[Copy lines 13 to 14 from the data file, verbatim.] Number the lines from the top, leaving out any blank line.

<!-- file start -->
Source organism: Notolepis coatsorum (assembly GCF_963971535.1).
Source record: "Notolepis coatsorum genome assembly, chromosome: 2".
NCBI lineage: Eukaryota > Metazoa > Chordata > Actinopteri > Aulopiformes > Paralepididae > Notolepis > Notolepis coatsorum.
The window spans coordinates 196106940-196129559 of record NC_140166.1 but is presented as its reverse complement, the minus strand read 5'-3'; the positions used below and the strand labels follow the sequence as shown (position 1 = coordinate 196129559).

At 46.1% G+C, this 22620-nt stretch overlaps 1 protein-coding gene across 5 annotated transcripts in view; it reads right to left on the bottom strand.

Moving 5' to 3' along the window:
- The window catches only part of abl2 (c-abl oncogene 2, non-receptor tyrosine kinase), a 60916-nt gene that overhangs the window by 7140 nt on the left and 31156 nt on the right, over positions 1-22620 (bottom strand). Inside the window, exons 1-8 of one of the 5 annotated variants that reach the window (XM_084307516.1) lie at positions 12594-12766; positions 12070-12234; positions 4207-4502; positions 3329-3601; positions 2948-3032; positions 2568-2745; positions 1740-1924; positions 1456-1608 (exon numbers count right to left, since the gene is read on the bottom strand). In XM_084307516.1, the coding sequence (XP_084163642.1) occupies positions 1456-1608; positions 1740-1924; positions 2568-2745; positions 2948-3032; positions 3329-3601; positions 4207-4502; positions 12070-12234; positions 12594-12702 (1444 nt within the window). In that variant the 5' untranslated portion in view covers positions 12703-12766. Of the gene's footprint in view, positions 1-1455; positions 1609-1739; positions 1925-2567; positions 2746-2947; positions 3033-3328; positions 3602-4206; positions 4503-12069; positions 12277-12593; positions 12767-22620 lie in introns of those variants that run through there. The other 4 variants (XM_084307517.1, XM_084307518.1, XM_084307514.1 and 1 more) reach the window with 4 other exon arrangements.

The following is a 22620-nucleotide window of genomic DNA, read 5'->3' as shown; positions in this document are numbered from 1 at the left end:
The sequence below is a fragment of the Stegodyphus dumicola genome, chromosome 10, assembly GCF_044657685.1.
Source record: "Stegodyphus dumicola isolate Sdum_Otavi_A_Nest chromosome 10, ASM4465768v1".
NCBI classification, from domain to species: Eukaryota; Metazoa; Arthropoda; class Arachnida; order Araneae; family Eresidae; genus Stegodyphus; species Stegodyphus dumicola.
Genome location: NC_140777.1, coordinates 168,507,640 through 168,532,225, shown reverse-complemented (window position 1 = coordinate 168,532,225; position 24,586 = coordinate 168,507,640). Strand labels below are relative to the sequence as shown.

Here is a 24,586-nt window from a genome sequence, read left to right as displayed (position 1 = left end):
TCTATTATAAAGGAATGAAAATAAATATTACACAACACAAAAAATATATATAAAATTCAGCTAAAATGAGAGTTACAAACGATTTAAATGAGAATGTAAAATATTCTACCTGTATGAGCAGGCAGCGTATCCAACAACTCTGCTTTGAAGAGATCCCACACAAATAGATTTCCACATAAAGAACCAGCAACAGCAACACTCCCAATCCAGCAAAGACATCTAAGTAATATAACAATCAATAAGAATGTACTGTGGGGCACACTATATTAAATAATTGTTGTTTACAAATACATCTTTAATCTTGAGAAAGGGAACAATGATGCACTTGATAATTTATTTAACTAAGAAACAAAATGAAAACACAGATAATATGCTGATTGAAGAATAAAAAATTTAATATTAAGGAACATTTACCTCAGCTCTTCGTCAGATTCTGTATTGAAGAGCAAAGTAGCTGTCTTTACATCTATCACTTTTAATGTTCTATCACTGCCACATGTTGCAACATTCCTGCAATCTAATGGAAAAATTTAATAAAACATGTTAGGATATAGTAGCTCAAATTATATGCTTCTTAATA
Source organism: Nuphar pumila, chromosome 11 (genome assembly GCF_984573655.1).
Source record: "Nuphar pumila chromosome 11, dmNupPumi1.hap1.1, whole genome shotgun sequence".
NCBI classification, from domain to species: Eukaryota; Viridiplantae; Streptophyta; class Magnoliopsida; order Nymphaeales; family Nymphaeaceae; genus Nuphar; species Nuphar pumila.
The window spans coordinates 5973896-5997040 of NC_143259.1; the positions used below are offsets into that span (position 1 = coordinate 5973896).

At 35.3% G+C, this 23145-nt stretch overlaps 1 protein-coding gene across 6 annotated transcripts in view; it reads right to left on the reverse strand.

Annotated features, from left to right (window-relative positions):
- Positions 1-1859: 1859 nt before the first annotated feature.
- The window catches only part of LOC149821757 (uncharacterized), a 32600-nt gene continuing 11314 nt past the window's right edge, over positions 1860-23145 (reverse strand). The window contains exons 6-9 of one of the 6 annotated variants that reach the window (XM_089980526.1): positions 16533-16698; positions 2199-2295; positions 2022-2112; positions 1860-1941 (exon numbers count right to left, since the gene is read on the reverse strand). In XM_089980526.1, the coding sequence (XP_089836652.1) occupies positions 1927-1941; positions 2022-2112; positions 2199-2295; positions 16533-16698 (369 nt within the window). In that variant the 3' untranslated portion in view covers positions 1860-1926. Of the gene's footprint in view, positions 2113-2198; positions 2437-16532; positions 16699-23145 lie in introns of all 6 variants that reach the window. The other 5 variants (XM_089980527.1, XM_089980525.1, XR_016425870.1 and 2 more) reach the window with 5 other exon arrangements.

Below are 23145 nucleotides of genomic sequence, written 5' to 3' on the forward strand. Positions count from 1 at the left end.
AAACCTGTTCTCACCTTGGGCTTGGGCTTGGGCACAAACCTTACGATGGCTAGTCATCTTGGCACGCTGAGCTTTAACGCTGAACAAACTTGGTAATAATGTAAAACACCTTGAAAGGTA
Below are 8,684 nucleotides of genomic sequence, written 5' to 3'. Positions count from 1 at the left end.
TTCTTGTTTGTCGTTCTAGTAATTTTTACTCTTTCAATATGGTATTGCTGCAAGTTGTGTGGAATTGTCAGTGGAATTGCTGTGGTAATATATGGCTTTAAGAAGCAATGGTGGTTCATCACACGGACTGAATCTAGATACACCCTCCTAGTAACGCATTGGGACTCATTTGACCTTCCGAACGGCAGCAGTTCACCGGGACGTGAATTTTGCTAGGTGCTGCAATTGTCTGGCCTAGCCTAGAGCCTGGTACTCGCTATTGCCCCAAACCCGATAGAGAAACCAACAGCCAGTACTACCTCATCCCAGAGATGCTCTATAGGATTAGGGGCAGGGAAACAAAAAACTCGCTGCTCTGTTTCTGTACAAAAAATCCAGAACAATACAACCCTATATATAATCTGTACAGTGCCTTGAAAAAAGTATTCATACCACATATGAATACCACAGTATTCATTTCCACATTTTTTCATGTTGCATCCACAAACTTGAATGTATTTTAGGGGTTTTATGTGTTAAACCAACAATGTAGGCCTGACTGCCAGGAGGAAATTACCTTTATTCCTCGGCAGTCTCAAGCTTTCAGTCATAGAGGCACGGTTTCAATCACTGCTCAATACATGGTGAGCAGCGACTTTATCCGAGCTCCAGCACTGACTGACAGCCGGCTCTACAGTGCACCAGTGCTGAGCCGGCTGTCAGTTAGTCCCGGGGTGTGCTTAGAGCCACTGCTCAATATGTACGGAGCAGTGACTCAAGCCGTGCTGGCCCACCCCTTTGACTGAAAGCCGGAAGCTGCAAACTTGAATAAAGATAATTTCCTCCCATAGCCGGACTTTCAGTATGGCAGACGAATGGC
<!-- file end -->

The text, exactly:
Here is a 24,586-nt window from a genome sequence, read left to right as displayed (position 1 = left end):
TCTATTATAAAGGAATGAAAATAAATATTACACAACACAAAAAATATATATAAAATTCAGCTAAAATGAGAGTTACAAACGATTTAAATGAGAATGTAAAATATTCTACCTGTATGAGCAGGCAGCGTATCCAACAACTCTGCTTTGAAGAGATCCCACACAAATAGATTTCCACATAAAGAACCAGCAACAGCAACACTCCCAATCCAGCAAAGACATCTAAGTAATATAACAATCAATAAGAATGTACTGTGGGGCACACTATATTAAATAATTGTTGTTTACAAATACATCTTTAATCTTGAGAAAGGGAACAATGATGCACTTGATAATTTATTTAACTAAGAAACAAAATGAAAACACAGATAATATGCTGATTGAAGAATAAAAAATTTAATATTAAGGAACATTTACCTCAGCTCTTCGTCAGATTCTGTATTGAAGAGCAAAGTAGCTGTCTTTACATCTATCACTTTTAATGTTCTATCACTGCCACATGTTGCAACATTCCTGCAATCTAATGGAAAAATTTAATAAAACATGTTAGGATATAGTAGCTCAAATTATATGCTTCTTAATA